If ontology, the science of being, catalogs the "furniture of the universe," as it were, all too often I am asked why we should not consider "objects" per se in an attempt to engage the science of being in its most universal sense. I typically respond that we must examine what is at stake exactly, and that even from a deanthropocentric point of view, ecologically but also methodologically human beings are forced into a position of "transcendence," where transcendence means first and foremost stepping outside of the human - this so that we might accomplish a thoroughgoing, substantial, but most of all accurate picture as to what is and in what way it is. In other words, so that we might achieve not only a speculative phenomenology, but a speculative naturalism.
Phenomenology, as I have incessantly argued over the years, need not be the strictly Husserlian observor-dependent, descriptive-reportage affair we are told that it is (here I am thinking about Tom Sparrow The End of Phenomenology: Metaphysics and the New Realism and its self-refuting thesis regarding the "non-existence" or death of phenomenology and the supposed existence and healthy life of philosophy's Loch Ness monster, Speculative Realism). Indeed, others, whether Alfred North Whitehead or Charles Hartshorne, or C.S. Peirce (incidentally phenomenology was actually a branch of mathematics for Peirce, i.e. category theory), are thinkers unlike Husserl in that their phenomenology is necessarily a speculative non-human, or better, trans-conscious enterprise whose transcendental engagements are logical-mathematical. Phenomenology understood as mathematical-ontology.
For as abstract as this sounds, we know that in Peirce or Whitehead or Hartshorne value is independent of human valuers. We know that consciousness is a qualitative affair, yet quality need not be limited to consciousness (in fact, in Peirce it isn't - c.f. "Firstness"). What this means, then, is that the stakes of ontology are perhaps even higher than supposed. While consciousness is not a central principle or the category of "life" vitalistically made ultimate in terms of what is fundamental to this speculative phenomenological enterprise, this is not to say that consciousness or life is not entirely unconducive to the sorts of generic descriptions that make for ontology as a science of being. On the other hand, we should not be considering "objects" or what is like to be the inside of a watermelon or doorknob when forms of consciousness other than our own are being abused, are suffering, are forced into extinction. Categorial logical-mathematical description and operation, when knitted with an axiological perspective that is at once realist and speculative enough to secure metaphysical transcendence, is enough to anchor an ethics wide enough to accommodate the living and non-living alike. Thus it is not just about description but activity and function.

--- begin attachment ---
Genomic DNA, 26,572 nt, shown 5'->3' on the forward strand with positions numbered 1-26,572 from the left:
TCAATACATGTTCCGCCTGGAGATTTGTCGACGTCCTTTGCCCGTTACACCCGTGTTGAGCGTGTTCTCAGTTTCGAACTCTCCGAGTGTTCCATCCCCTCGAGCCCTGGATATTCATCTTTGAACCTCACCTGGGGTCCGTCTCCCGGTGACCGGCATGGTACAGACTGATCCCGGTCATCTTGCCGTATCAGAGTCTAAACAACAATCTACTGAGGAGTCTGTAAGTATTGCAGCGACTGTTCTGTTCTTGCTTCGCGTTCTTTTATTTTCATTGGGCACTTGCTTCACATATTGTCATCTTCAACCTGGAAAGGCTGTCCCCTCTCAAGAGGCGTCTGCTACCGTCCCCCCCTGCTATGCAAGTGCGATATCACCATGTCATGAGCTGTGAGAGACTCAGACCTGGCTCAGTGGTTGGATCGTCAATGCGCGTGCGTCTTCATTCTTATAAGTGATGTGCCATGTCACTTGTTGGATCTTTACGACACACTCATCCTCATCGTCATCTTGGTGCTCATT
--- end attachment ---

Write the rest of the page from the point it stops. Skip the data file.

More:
From a post of mine some time back, then a link to an Aeon article with a very, very interesting excerpt which, to me, leads me to continue to think that pain can be said to be the sovereign common denominator. Quoting myself, I wrote:
In the tradition of Jakob von Uexkull or even to some degree William James and Alfred North Whitehead, it isn't about multiplying different world pictures nor even rendering them common to ours, even though the diversity of world pictures has its place. I think it is about speculatively and phenomenologically allowing non-human worlds to exhibitively self-display their experiential features where these features are attended to for what they are. Ordinal phenomenology is one method, speculative naturalism another; there is also semiotic phenomenology or more broadly bio and ecosemiotics. For several years now I've commented on how it isn't anthropocentric/anthropormorphic at all to find that pain, for example, is part of a constituting domain which is extra-human (or non-human). It's one thing to read a human face across nature by imposing human emotive qualities upon other things within the world, but another to realize the broader intensive aesthetic character of the natural world of which human beings are but a small part. Equally alien (distinct with our own modes of perception, as are all organisms) we are nevertheless deeply natural - deeply "part" of nature.